This editorial appeared in the News & Record, Greensboro
When N.C. Chief Justice Mark Martin began his push for juvenile justice reform, our state was one of only two in the country that treated 16-year-old offenders as adults. Now North Carolina is the only one. "We've simply become an outlier," Martin said in a news conference at the legislative building Monday.
He was there to urge support for House Bill 280, the Juvenile Justice Reinvestment Act, which drew dozens of co-sponsors of both parties when it was introduced two months ago. It's been held in a judiciary committee since then, but lead sponsor Rep. Chuck McGrady (R-Henderson) says he will focus this week on moving the bill ahead.
Its main feature is a proposal to handle 16- and 17-year-old offenders in the juvenile system when they've committed misdemeanors and less-serious felonies. Experience in other states says this will drop the recidivism rate, meaning that young offenders will be less likely to commit more severe crimes later.
Digital Access for only $0.99
For the most comprehensive local coverage, subscribe today.
The reinvestment component is critical. The juvenile system will need more counselors and other services to achieve correction rather than punishment. Sponsors also say the state likely would need an additional juvenile detention facility for young offenders who should be detained but not imprisoned with adults.
North Carolina has been slow to reach this point because of well-founded concerns about violent crimes committed by teenagers. For murder, rape and other serious offenses, suspects younger than 18 still would be tried and punished as adults under this bill. What will no longer happen is sticking someone with a lifelong criminal record for a relatively minor offense committed as a 16- or 17-year-old. Kids make dumb mistakes, but it isn't right to automatically saddle them with the consequences for the rest of their lives. That reduces their chances of going to college, serving in the military or competing for jobs -- often with an unfair disadvantage compared to people from other states who may have made similar mistakes but don't have a criminal record.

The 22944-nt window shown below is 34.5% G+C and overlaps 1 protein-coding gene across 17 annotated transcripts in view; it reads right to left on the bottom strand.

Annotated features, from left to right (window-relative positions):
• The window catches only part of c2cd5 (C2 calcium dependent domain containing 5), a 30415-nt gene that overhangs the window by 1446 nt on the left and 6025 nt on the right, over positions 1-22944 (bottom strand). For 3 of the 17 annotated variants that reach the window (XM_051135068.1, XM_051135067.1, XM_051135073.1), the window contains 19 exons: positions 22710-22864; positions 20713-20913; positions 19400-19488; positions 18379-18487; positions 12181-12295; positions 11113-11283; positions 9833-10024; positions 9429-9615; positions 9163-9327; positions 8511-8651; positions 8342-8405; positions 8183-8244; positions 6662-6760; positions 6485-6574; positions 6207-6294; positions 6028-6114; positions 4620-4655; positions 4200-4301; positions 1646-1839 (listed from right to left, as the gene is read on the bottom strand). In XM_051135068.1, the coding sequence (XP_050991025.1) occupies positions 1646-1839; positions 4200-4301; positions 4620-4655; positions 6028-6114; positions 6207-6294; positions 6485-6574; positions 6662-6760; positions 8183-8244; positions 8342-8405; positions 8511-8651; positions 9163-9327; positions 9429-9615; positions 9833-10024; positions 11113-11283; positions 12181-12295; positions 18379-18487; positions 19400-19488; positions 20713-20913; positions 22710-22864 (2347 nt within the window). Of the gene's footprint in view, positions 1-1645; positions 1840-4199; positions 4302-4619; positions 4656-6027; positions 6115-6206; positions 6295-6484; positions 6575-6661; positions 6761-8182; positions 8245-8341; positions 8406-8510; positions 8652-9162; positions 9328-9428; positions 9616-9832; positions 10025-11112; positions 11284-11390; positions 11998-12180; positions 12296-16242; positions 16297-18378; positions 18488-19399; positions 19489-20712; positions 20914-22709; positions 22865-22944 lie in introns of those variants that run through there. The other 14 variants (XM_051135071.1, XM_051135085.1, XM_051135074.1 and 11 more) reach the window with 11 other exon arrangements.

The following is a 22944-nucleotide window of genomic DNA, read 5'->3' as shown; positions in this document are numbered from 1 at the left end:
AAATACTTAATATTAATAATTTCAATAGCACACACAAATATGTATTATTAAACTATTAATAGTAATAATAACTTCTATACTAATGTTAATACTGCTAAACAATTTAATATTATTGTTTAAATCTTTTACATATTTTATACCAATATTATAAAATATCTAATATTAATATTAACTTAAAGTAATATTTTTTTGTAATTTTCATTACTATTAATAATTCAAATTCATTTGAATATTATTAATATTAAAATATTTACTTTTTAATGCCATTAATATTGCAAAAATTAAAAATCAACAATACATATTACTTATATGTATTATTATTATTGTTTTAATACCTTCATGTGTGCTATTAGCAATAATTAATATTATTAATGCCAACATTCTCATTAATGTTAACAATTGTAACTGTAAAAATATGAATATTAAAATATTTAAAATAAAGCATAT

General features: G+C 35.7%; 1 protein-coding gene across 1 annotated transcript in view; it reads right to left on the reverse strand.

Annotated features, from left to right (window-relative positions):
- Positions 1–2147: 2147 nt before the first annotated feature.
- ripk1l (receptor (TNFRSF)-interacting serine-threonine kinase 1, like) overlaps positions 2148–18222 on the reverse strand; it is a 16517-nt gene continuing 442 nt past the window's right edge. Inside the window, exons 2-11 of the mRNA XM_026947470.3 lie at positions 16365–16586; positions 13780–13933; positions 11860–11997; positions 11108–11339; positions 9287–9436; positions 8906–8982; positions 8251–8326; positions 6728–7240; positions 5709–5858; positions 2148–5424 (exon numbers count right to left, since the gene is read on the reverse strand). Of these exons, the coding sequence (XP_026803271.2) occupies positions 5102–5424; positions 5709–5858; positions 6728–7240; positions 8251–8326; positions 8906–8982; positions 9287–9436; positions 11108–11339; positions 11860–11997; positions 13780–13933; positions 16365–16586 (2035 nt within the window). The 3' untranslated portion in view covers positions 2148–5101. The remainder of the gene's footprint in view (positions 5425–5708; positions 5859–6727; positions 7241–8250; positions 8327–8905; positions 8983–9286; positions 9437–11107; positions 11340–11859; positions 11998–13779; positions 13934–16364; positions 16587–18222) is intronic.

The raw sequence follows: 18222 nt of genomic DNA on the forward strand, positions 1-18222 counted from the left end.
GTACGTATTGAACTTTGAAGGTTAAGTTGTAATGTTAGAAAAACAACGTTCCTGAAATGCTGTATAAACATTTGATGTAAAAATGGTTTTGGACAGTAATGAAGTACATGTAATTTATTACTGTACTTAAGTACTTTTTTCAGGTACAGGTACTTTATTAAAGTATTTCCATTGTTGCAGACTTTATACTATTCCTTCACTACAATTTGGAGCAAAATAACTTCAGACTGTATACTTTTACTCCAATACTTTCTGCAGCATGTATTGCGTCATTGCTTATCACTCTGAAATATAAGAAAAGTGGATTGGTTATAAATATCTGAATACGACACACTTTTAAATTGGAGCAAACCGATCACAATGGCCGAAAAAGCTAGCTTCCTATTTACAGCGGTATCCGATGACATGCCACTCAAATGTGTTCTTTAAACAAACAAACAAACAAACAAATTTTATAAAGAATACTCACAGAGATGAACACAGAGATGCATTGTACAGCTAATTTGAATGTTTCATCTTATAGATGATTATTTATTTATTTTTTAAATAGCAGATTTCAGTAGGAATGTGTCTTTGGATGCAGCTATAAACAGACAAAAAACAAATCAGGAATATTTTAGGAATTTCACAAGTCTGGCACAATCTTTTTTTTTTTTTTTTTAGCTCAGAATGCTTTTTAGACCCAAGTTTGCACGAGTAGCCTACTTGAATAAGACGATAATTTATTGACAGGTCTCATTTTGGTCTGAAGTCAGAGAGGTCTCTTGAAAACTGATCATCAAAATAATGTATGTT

Last month, New York passed a measure to raise the age of adult jurisdiction to 18 from 16. Also, the Texas House of Representatives recently passed a measure to raise the age in that state from 17 to 18. The Senate has yet to act, but the move signals that the Texas experience with treating 17-year-olds as juveniles has been positive.
Here in North Carolina, Martin convened a Commission on the Administration of Law and Justice in 2015 to study judicial system reform. It strongly recommended the juvenile justice change and won support from district attorneys and law-enforcement organizations.
While it will cost the state money in the near term to serve more young people in the juvenile-justice system, the end result will be less crime and less expense for long-term adult incarceration. Every other state is on that path. North Carolina would be wise to follow.